Photodynamic Therapy May Be Useful In Some Low-Risk Prostate Cancer Interview with:
Prof Mark Emberton
UCL Faculty of Medical Sciences
London What is the background for this study? What are the main findings?

Response: The key driver was a desire to come up with a treatment for men with localised prostate cancer that was better tolerated that the traditional options. The intervention is a combination of padeliporphin, a short acting photosensitiser which was developed by Drs Shertz and Salomon at the Weismann Institute. This is activated by a laser inserted into the prostate. What should readers take away from your report?

Response: That is is has now been demonstrated that it is possible to treat prostate cancer in a multi-institutional setting with very little in the way of side effects. What recommendations do you have for future research as a result of this study?

Response: The study was designed some years ago. The diagnosis and our understanding of prostate cancer is very different today. Further studies are needed using modern diagnostics, with treatment aimed at men with higher risk disease and planned to the tumour volume rather than the prostate. Is there anything else you would like to add?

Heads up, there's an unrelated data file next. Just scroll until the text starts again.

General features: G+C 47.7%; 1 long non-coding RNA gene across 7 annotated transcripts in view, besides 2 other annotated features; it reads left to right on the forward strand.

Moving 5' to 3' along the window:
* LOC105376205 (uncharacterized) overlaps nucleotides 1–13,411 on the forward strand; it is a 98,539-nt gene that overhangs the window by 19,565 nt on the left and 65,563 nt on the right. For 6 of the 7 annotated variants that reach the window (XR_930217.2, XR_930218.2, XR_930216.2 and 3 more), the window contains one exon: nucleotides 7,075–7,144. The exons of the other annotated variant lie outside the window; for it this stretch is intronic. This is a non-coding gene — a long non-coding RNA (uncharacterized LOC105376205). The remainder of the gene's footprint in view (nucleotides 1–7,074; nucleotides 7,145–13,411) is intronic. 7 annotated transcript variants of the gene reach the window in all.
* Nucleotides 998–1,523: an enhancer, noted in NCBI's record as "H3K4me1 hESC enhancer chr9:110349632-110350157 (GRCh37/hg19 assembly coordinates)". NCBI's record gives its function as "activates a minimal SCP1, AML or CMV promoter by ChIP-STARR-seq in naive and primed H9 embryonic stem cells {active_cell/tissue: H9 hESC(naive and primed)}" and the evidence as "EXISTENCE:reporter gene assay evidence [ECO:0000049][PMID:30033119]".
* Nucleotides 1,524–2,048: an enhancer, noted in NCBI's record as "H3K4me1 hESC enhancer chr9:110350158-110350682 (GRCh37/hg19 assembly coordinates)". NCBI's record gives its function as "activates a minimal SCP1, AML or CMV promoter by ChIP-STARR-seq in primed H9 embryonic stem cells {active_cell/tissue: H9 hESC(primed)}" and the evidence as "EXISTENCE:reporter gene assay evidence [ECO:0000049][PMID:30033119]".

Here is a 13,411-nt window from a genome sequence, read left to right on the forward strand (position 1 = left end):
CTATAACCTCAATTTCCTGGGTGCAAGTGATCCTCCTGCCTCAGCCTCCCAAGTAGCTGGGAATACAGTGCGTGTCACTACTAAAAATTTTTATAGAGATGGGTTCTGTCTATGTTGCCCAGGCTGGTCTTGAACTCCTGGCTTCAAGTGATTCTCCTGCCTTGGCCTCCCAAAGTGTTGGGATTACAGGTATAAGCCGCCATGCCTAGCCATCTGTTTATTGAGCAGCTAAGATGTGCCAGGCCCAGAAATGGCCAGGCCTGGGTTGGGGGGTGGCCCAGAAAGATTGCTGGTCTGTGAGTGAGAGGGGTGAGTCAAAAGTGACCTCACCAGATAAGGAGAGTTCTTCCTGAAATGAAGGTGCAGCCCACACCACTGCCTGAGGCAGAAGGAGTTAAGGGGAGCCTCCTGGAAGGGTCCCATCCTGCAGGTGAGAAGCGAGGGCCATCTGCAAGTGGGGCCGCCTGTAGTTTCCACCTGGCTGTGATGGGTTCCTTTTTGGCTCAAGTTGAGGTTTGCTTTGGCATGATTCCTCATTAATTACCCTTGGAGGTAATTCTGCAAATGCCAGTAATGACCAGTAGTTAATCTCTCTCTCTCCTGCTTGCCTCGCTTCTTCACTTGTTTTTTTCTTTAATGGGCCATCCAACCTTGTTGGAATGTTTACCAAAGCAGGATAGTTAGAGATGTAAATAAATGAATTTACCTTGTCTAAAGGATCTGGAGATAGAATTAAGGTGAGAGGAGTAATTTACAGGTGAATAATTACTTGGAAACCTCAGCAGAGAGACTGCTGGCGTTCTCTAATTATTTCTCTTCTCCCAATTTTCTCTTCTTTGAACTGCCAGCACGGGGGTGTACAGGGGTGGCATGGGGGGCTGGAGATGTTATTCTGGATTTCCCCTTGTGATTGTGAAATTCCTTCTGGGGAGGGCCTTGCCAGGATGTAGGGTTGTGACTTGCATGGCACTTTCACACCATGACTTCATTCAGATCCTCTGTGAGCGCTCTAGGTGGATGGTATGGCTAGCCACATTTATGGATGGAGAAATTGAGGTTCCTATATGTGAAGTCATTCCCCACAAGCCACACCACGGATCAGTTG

Response: Mark Emberton receives research funding from STEBA and acts as a consultant. Thank you for your contribution to the community.


Padeliporfin vascular-targeted photodynamic therapy versus active surveillance in men with low-risk prostate cancer (CLIN1001 PCM301): an open-label, phase 3, randomised controlled trial
Azzouzi, Abdel-Rahmène et al.
The Lancet Oncology , Volume 0 , Issue 0 ,
Published:19 December 2016

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Last Updated on December 22, 2016 by Marie Benz MD FAAD